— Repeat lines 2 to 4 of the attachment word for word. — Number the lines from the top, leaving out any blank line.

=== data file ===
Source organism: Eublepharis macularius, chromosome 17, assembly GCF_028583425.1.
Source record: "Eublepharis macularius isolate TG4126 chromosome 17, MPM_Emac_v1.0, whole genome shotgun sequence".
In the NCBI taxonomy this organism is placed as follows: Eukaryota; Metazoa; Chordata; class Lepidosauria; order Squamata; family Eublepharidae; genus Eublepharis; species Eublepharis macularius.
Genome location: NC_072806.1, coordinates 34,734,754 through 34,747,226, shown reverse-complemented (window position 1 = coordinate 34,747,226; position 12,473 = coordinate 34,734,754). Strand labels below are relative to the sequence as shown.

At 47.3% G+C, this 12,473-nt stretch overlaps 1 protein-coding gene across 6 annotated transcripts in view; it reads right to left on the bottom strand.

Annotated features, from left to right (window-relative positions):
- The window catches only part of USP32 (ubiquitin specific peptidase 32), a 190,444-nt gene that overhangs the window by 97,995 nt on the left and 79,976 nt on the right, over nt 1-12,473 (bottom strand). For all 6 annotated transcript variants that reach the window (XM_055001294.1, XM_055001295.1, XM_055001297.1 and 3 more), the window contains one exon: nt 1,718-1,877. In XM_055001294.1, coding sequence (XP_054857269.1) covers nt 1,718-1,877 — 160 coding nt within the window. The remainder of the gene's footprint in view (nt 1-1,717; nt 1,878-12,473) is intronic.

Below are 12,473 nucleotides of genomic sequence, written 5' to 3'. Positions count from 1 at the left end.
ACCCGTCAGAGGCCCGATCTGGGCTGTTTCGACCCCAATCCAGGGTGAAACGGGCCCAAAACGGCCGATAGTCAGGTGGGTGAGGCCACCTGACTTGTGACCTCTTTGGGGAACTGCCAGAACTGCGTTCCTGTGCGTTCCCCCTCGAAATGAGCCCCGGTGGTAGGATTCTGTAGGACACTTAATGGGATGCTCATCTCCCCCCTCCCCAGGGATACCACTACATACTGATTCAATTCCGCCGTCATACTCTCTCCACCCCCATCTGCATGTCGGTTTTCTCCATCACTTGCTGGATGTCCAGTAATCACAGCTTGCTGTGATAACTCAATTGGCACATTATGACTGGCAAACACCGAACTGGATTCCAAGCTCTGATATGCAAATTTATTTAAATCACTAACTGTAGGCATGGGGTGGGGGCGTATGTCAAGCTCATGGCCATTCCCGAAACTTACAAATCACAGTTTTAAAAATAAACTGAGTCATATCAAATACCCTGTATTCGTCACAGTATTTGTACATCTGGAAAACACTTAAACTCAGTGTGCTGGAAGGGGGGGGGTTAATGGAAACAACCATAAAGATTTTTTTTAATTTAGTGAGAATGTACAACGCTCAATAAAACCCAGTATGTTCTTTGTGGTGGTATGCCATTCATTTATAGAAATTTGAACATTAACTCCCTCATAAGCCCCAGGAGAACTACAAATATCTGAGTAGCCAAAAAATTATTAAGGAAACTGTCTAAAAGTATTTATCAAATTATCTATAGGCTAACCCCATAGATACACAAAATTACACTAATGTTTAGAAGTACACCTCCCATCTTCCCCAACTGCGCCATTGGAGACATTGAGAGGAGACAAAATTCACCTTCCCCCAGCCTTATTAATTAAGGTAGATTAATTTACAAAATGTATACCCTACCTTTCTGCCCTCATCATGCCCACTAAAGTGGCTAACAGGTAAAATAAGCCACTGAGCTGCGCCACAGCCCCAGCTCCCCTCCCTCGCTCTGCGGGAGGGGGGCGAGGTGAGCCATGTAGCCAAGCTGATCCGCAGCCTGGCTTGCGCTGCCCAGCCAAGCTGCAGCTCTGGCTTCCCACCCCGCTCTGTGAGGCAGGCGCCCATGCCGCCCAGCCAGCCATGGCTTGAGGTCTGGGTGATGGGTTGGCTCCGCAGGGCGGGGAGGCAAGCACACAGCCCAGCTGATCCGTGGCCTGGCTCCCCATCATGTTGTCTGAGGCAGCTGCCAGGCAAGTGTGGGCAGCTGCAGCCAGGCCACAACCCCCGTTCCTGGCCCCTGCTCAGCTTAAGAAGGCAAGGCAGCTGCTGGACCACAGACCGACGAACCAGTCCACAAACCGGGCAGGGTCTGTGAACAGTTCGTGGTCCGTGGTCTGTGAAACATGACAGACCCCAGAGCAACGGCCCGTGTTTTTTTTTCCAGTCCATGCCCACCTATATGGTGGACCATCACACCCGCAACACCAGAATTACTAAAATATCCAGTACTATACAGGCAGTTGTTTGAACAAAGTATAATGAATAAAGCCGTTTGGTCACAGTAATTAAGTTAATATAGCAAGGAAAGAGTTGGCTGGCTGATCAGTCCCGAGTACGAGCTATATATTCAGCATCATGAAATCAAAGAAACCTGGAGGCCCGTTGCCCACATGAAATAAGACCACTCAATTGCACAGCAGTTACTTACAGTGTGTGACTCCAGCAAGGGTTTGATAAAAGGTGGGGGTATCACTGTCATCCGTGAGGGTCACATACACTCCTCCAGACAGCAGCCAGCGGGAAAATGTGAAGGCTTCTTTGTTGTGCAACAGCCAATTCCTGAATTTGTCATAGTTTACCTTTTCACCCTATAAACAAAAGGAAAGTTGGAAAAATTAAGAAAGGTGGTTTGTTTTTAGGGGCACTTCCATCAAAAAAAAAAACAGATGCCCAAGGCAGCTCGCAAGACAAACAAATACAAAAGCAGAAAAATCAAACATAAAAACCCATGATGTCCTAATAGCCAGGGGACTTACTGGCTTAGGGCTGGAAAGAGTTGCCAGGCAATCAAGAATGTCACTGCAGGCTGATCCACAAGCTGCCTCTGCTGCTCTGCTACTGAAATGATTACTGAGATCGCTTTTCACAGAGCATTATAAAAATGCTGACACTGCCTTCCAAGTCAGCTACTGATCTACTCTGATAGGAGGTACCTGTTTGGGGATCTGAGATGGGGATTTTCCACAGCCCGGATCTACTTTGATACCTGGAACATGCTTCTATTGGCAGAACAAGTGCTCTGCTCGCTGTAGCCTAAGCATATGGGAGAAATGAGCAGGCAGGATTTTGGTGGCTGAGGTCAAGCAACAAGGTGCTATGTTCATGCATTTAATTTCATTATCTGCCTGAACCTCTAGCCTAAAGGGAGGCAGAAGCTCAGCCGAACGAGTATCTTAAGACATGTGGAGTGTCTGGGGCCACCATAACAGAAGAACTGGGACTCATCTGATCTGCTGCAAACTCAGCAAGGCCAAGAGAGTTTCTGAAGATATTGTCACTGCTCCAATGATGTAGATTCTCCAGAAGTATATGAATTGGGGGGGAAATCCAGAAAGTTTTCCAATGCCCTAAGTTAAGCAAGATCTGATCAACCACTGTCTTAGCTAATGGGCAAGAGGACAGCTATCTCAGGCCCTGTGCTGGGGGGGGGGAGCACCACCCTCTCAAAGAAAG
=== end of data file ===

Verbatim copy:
Source record: "Eublepharis macularius isolate TG4126 chromosome 17, MPM_Emac_v1.0, whole genome shotgun sequence".
In the NCBI taxonomy this organism is placed as follows: Eukaryota; Metazoa; Chordata; class Lepidosauria; order Squamata; family Eublepharidae; genus Eublepharis; species Eublepharis macularius.
Genome location: NC_072806.1, coordinates 34,734,754 through 34,747,226, shown reverse-complemented (window position 1 = coordinate 34,747,226; position 12,473 = coordinate 34,734,754). Strand labels below are relative to the sequence as shown.